Code This, Not That: Python string interpolation/concatentation

That title is a bit of a mouthful, ain’t it?

I often see VB code in FDM jobs that is creating SQL statements – concatenating things together, adding in parameters from variables, lots of quotes, single quotes, plus signs, underscores, and more all over the place. It’s hideous.

For example, check some of this garbage out:

" SELECT Entity.label, ACCOUNT.label, Entity.label+'_CC'", & Period & _
" from " & DATABASE & " as FACT"

For the record, I’m not saying if you see this or write this that you’re a bad developer. What I will say, however, is that you and/or your predecessors were hobbled by a clunky programming language and now you can atone for your syntactic sins with Python (Jython).

Python offers some nice facilities for handling strings. If you are looking for a straight translation of the normal VBScript string concatenation, you could do this:

account = "170100"
select = "SELECT Amount FROM Transactions WHERE Account = " + account

Python uses the plus operator (+) instead of the ampersand (&) to concatenate strings. This is straightforward and works well for simple situations. Of course, things get a little harder to read when we need to surround our value with single quotes (since it’s a SQL query after all):

select = "SELECT Amount FROM Transactions WHERE Account = '" + account + "'"

This isn’t terribly hard to read but we’re on a slippery slope. One thing we can try is simple “printf” style string interpolation:

select = "SELECT Amount FROM Transactions WHERE Account = '%s'" % account

In this case we have a %s placeholder meaning that we will place a string in it. Then we are using the modulo (%) operator to place the value of account into the string. This probably looks funny if you’re not familiar. What’s going on with this syntax?

Remember how you used the ampersand in VB to concatenate strings but in Python you use a normal plus? Well, the fact that we can use the plus in Python is due to operator overloading. This is programming term that essentially means we can actually program in our own behavior for math operations. You’re really used to this with integers (think 2 + 3 = 5), but maybe not so used to it for strings. It’s a clever trick and a nice facility that let’s us work with strings (or indeed, other types of objects) without having to resort to a lot of boilerplate code like newStr = StringUtilities.concatenate(query1, query2) or something similarly awkward.

Along those lines, whereas the modulo operator in math means “give me the remainder when dividing these two numbers” (such as 5 % 3 = 2), in Python this operator has been overloaded to provide convenient operations with strings (after all, how on earth would you ever perform modulo arithmetic on strings?). So when we write string1 % string2 (which is what we had above with account), Python calls the appropriate handler for the string object, which in this case is a fancy string replacement functionality.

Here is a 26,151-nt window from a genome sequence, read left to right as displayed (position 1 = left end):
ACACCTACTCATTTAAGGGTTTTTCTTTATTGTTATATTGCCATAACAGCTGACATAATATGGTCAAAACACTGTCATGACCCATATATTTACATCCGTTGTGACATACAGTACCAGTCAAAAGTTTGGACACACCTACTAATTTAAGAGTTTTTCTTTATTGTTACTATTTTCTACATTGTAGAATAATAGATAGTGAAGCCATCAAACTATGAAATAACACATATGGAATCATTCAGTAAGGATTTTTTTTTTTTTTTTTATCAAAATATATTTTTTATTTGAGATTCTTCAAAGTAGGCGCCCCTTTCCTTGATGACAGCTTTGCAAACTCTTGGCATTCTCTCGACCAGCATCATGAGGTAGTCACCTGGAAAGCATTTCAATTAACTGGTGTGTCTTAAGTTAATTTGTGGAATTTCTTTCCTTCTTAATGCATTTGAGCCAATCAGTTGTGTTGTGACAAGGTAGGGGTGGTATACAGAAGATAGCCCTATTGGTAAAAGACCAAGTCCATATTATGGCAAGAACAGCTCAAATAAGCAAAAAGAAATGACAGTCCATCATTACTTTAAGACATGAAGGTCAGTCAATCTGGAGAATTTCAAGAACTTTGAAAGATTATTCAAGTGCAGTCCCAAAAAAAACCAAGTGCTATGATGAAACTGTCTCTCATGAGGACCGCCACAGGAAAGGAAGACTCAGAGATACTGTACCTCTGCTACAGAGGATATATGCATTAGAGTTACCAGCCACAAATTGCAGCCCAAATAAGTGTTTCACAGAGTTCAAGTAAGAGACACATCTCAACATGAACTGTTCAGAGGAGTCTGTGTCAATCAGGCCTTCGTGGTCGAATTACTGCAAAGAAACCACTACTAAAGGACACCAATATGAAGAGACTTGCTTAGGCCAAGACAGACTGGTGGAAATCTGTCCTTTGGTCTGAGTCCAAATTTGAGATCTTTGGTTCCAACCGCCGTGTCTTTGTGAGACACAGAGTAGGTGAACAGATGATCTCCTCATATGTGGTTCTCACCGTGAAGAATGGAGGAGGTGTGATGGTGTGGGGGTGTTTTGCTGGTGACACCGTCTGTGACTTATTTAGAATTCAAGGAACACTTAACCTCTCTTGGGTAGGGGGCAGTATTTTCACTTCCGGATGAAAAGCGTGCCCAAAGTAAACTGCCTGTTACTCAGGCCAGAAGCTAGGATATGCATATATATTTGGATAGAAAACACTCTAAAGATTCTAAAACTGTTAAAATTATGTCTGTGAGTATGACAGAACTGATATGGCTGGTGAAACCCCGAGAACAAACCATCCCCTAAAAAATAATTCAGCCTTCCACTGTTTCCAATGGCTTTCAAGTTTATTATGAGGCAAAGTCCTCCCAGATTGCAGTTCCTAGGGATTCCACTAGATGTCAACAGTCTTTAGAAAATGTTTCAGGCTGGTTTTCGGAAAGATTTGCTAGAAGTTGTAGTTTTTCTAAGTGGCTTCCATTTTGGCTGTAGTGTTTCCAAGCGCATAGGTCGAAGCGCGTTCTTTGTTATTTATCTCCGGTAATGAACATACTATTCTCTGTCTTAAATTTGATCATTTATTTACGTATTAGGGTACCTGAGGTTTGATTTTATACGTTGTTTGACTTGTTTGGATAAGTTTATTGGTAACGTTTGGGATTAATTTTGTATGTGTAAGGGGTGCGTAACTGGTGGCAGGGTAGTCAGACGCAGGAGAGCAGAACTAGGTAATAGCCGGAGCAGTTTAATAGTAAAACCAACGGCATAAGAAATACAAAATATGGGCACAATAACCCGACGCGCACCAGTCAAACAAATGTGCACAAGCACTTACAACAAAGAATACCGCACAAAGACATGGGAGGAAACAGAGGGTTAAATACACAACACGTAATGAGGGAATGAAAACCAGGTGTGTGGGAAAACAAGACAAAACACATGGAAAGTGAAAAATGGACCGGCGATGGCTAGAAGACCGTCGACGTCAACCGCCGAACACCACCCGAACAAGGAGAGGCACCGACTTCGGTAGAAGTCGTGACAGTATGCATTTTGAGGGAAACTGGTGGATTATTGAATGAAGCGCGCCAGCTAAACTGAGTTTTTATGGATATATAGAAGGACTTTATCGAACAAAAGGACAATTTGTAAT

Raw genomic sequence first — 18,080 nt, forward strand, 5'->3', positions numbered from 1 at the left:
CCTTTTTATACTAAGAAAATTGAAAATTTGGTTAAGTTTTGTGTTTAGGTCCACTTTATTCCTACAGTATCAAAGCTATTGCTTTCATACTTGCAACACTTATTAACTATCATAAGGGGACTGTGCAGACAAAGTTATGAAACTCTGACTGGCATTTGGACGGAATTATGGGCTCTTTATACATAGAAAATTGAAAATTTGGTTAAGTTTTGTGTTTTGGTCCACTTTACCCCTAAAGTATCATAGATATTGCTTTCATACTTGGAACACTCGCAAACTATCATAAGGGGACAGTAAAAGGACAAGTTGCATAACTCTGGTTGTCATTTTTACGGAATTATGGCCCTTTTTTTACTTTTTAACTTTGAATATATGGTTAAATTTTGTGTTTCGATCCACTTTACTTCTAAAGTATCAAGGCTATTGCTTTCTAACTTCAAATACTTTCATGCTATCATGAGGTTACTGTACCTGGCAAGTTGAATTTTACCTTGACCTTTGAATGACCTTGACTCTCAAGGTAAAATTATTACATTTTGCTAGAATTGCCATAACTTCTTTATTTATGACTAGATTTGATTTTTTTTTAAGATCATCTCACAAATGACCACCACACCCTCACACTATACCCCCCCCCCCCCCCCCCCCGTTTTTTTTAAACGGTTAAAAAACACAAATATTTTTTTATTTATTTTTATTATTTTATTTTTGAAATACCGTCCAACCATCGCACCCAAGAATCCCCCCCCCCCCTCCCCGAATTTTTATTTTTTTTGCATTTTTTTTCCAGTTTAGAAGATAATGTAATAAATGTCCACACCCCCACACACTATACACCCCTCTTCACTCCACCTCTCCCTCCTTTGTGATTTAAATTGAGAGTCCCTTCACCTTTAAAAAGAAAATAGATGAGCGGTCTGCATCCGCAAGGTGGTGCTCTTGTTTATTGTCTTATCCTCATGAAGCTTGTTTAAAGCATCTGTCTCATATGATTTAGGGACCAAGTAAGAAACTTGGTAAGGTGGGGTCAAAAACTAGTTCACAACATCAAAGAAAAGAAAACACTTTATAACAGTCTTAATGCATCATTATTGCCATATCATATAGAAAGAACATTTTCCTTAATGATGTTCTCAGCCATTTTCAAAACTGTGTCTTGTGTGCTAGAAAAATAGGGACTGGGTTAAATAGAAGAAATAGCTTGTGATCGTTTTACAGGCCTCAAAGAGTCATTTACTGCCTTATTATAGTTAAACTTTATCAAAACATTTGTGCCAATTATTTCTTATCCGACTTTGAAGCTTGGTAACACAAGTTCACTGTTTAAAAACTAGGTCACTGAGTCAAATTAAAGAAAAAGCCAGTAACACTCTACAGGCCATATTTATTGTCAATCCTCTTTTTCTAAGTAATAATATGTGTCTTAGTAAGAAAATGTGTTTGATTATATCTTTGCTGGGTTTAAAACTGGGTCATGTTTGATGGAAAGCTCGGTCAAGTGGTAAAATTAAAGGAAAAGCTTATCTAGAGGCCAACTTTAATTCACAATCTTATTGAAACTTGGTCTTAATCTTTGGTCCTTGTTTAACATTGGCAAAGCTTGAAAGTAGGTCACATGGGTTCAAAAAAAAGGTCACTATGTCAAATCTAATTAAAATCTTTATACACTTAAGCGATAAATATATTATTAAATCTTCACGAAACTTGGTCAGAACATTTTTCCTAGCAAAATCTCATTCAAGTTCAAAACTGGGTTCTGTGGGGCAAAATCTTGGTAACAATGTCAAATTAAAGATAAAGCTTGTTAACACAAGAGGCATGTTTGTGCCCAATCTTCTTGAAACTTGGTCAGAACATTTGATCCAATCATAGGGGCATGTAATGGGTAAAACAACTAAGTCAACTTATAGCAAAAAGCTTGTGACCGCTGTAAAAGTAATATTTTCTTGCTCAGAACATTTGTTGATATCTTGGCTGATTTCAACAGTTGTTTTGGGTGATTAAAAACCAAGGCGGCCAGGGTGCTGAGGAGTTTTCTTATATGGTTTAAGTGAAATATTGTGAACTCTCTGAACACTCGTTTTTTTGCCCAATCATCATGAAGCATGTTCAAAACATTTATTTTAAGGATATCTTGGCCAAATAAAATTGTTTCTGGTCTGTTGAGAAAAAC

This string replacement facility, as it turns out, is pretty handy – and this leads me to the final example of this post.

Python supports objects known as dictionaries. For those from the Java world, this is essentially the same as a Map (or perhaps more like a Map). VBScript has these objects too but they aren’t part of the language itself – they have a clunky syntax. In Python we can make a dictionary simply like this:

params = {
    "ACCOUNT" : "0170200",
    "PERIOD"  : 2

Next, Python also lets us create multi-line strings (and we don’t even need the line continuation operator from VB where the lines end with & _). We tell Python we have a multi-line string simply by using three quotes:

select = """
        Account = '%(ACCOUNT)s'
        AND Period = %(PERIOD)d

Note that this string has been parameterized with ACCOUNT and PERIOD placeholders. The syntax is %(KEYNAME)s for strings and %(KEYNAME)d for integers (there are other codes as well but these are the most common).

Now we have a multi-line string with placeholders that we can replace with values from a dictionary. We could print this out easily:

print select % params

And we get this code:

    Account = '0170200'
    AND Period = 2   

This works exceptionally well for crafting SQL queries (also, yes, I know about placeholders with ? that are specific to SQL query parameters, let’s save that for another post). The wins here are that you get to format the query how you want, you don’t have quotes and ampersands and plus symbols all over the place, it’s easy to read, easy to maintain, and even faster to write.

Remember, code for readability. Also keep in mind that if you are converting VB to Python/Jython, you are not supposed to slavishly translate line by line – you are translating the solution as whole.

One thought on “Code This, Not That: Python string interpolation/concatentation

  1. The other good thing to mention about the replacement functionality in Jython/Python is that all the casting is done implicitly for you

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